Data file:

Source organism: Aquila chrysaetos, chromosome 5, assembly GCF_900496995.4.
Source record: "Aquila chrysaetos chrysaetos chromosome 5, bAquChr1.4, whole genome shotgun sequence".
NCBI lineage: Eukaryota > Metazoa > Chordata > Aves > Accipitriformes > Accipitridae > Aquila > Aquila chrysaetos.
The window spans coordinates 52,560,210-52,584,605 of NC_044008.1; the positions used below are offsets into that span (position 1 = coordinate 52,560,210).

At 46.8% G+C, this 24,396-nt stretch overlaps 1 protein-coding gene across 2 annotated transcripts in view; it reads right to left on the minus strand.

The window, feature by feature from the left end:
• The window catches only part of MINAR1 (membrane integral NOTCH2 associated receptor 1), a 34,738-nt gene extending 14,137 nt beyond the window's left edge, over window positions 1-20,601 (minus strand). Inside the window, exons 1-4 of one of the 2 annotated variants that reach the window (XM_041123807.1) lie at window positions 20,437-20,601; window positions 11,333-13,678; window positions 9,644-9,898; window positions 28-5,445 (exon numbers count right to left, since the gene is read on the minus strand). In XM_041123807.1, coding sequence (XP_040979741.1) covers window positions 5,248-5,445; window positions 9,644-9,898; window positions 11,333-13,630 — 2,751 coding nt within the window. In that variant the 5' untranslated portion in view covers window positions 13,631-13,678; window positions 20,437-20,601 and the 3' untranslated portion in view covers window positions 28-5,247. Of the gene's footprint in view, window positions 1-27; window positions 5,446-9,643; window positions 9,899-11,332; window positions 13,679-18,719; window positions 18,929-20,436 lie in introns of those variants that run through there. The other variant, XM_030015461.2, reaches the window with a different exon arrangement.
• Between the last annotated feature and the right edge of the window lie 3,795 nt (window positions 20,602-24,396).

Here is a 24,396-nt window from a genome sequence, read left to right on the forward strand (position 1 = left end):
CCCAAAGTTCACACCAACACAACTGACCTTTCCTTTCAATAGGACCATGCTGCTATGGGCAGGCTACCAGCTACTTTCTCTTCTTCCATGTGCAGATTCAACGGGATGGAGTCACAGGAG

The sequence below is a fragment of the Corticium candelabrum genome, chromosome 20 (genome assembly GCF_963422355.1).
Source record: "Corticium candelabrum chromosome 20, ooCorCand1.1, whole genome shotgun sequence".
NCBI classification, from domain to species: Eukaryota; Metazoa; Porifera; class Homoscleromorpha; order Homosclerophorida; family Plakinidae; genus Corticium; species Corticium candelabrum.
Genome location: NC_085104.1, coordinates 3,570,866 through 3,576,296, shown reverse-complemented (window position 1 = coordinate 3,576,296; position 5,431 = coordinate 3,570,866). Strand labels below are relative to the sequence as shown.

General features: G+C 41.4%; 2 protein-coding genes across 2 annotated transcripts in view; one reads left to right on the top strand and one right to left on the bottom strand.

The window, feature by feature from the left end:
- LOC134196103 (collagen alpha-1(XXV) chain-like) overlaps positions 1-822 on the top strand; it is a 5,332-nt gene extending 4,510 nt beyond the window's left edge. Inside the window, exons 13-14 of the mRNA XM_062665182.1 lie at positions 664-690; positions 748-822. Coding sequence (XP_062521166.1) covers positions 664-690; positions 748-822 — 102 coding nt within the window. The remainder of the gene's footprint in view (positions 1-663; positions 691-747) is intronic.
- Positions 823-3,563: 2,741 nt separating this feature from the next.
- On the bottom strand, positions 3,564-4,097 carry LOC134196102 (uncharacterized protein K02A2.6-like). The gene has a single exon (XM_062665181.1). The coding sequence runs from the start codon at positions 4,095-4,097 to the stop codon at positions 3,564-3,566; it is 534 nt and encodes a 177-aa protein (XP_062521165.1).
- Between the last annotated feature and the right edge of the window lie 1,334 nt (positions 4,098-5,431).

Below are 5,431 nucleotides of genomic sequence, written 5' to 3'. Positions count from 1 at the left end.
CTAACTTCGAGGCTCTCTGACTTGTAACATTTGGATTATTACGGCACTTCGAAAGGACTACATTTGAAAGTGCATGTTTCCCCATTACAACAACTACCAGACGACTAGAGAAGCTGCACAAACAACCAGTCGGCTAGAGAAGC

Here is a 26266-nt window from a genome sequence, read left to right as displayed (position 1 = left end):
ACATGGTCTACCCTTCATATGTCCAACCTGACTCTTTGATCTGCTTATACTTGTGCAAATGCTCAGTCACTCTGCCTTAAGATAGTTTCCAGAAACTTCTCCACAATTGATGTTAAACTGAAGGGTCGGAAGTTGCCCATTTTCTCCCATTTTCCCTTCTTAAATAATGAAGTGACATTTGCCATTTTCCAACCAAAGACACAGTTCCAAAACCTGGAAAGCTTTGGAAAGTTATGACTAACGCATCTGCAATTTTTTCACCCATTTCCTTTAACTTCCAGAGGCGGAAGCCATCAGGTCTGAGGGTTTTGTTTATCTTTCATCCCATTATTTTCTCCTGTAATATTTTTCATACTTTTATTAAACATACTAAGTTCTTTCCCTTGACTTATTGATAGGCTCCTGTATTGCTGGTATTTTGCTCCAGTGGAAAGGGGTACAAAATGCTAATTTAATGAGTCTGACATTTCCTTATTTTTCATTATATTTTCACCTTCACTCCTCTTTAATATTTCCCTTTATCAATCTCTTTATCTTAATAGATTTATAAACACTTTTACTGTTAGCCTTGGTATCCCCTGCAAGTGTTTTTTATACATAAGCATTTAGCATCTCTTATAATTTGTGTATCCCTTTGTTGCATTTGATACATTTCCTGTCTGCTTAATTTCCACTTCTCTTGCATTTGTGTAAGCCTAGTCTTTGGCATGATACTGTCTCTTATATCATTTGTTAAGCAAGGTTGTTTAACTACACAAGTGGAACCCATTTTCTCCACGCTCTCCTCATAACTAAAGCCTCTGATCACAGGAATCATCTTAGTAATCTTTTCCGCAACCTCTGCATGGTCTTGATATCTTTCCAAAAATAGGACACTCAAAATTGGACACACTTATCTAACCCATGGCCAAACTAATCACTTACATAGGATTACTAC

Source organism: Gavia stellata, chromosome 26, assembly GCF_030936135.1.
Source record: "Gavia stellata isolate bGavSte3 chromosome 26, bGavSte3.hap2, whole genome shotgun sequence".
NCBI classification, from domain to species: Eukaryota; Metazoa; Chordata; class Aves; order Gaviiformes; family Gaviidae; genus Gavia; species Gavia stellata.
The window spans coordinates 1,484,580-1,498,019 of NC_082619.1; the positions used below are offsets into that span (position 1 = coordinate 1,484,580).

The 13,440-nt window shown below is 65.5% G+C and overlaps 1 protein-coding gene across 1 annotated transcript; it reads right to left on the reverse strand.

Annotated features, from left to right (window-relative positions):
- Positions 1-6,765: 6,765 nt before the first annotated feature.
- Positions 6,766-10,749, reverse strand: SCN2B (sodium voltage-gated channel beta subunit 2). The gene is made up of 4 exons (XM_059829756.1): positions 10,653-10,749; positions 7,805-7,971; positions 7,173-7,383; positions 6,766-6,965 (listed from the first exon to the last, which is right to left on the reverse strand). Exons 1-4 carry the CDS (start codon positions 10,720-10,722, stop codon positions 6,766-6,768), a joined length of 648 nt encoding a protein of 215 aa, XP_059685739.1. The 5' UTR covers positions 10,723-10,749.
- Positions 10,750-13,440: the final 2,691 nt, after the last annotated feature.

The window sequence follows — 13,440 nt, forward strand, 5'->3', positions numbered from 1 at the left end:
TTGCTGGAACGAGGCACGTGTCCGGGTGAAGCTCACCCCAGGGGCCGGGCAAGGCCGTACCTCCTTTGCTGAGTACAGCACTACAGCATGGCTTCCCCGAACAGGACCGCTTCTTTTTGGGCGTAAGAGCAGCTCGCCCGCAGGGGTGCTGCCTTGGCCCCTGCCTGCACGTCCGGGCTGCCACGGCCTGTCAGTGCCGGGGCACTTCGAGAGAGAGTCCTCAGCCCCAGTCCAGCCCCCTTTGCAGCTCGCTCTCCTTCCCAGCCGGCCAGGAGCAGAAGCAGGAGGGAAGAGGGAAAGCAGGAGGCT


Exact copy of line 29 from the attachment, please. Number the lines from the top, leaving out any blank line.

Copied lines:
The 13,440-nt window shown below is 65.5% G+C and overlaps 1 protein-coding gene across 1 annotated transcript; it reads right to left on the reverse strand.